The document includes the official US table for calculating the payments (eg $US2,500 for civilian deaths) and provides
brief summaries of the policies towards civilian compensation by several of the countries that served with New Zealand
under the ISAF umbrella in Afghanistan. Evidently, the US, the UK, Germany, Italy, the Netherlands, Canada, Poland and
Norway all operated their own de-centralised systems for making ‘ex gratia’ payments in the event of civilian casualties
and/or damage done to civilian homes. As of 2016
, Australia had paid out $207,800 to 2,800 Afghan civilians in the previous six years for “collateral damage, property,
injury or loss of life” under the “section 123H tactical payment scheme” that’s set out in detail here
The preamble makes these relevant points:
When combat-related civilian casualties or damage to civilian property occur, NATO/ ISAF considers that easing civilian
suffering is of tremendous importance. In Afghanistan, the pain of losing a family member can also have financial
implications, which could be eased through payments. Afghans have made it clear that payments to the families of civilian casualties is a culturally-appropriate response to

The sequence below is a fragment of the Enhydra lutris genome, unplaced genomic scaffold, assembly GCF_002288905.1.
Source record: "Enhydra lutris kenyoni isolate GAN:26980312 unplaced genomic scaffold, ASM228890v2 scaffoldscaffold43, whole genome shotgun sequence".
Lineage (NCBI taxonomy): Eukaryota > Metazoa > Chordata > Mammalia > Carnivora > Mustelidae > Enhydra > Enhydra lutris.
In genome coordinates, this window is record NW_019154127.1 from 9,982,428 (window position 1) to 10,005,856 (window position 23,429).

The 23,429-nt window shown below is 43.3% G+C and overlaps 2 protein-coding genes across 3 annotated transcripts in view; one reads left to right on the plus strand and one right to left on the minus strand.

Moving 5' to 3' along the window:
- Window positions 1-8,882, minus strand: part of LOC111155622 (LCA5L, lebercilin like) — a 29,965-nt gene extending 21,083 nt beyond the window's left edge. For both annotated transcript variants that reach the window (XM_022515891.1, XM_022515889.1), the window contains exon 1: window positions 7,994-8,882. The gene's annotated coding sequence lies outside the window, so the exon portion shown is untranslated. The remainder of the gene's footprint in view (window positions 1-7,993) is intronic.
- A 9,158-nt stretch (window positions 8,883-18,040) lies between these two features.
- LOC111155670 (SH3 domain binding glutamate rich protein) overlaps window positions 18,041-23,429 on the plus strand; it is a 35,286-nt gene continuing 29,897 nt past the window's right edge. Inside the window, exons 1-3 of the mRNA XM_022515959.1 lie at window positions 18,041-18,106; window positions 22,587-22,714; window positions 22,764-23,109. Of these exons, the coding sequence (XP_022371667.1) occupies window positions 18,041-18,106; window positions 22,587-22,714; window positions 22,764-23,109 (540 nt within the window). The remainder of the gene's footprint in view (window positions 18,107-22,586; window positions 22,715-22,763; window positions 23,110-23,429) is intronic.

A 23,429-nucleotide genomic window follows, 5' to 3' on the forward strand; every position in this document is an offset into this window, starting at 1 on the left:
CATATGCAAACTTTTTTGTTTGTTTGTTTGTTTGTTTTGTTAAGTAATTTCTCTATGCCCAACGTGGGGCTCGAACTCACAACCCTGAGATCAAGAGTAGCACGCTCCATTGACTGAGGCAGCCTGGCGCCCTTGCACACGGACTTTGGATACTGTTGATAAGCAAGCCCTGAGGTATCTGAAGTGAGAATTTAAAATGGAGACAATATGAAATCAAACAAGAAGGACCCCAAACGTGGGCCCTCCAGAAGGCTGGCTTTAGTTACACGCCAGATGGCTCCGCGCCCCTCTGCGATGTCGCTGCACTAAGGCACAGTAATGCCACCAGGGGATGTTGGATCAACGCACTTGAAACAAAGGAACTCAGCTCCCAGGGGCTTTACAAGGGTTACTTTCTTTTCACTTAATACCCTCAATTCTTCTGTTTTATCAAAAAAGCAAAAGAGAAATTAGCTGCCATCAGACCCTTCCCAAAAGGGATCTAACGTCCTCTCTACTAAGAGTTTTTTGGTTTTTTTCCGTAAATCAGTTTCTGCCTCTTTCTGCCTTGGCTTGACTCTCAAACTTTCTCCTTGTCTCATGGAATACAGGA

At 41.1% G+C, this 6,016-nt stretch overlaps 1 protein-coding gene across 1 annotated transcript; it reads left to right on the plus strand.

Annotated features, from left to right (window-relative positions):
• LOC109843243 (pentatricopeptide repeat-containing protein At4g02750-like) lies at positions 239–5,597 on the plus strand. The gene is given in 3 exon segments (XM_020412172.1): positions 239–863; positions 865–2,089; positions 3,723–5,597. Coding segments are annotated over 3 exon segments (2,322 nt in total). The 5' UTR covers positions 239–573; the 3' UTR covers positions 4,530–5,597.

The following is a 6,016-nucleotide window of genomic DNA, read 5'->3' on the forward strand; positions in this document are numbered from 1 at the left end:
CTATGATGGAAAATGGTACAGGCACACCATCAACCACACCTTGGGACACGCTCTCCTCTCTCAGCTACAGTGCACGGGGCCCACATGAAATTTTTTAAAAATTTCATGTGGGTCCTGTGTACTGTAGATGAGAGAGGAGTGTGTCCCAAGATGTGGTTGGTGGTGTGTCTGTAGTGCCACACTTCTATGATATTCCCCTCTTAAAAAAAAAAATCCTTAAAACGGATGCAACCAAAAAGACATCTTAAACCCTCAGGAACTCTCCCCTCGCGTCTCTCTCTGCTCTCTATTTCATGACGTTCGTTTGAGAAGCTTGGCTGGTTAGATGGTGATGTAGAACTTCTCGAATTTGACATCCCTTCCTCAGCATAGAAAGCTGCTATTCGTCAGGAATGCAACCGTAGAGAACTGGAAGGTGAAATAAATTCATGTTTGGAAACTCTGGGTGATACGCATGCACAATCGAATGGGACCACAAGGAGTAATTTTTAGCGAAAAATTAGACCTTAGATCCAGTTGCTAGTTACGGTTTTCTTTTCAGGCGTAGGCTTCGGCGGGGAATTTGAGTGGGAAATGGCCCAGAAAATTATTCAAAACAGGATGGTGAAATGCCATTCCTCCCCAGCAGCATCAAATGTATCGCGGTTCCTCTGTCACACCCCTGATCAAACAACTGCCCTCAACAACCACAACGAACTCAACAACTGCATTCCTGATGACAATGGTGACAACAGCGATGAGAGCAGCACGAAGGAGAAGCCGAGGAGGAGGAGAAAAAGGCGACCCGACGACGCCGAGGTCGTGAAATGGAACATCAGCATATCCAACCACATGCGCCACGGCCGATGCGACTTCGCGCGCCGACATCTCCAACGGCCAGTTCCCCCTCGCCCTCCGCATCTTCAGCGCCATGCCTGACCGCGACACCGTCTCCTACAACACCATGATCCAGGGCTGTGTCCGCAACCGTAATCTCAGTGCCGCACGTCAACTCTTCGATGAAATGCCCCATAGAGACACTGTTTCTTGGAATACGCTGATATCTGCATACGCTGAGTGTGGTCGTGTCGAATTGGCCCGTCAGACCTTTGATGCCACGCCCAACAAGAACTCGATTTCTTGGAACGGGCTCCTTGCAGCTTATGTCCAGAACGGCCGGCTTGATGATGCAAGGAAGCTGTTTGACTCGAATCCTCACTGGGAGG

combat-related civilian death or damage to private property…
It would seem entirely appropriate to apply those NATO/ISAF guidelines to the PRT firing range casualties. The
guidelines urge ISAF member countries to:
3. Proactively offer assistance for civilian casualty cases or damages to civilian property, in order to mitigate human
suffering to the extent possible. Examples of assistance could include ex-gratia payments or in-kind assistance….
8.The system by which payments are determined and made should be as simple, prompt and transparent as possible and
involve the affected civilians at all points feasible.
9.Payments are made and in-kind assistance is provided without reference to the question of legal liability.
Kate Tempest Returns
My previous column gave a few examples of why the black country multi-instrumentalist and vocalist Rhiannon Giddens
should be a top priority for people making their final booking selections for next year’s NZ Festival of Arts. Same goes
for Kate Tempest, the prize-winning poet, novelist, playwright and politically engaged hip hop artist who simply laid
waste to NZ audiences during her club tour here back in January 2016.
It remains to be seen how Tempest’s high energy involvement with her audience translates to the more distanced Festival
concert stage, but you can be sure Tempest won’t be hanging back. Hopefully, she’ll still be doing some of the club
bangers she featured on the 2016 tour, like this callout against the forces urging us to give up and fit in:
Even when she’s being quiet though, she doesn’t do aloof: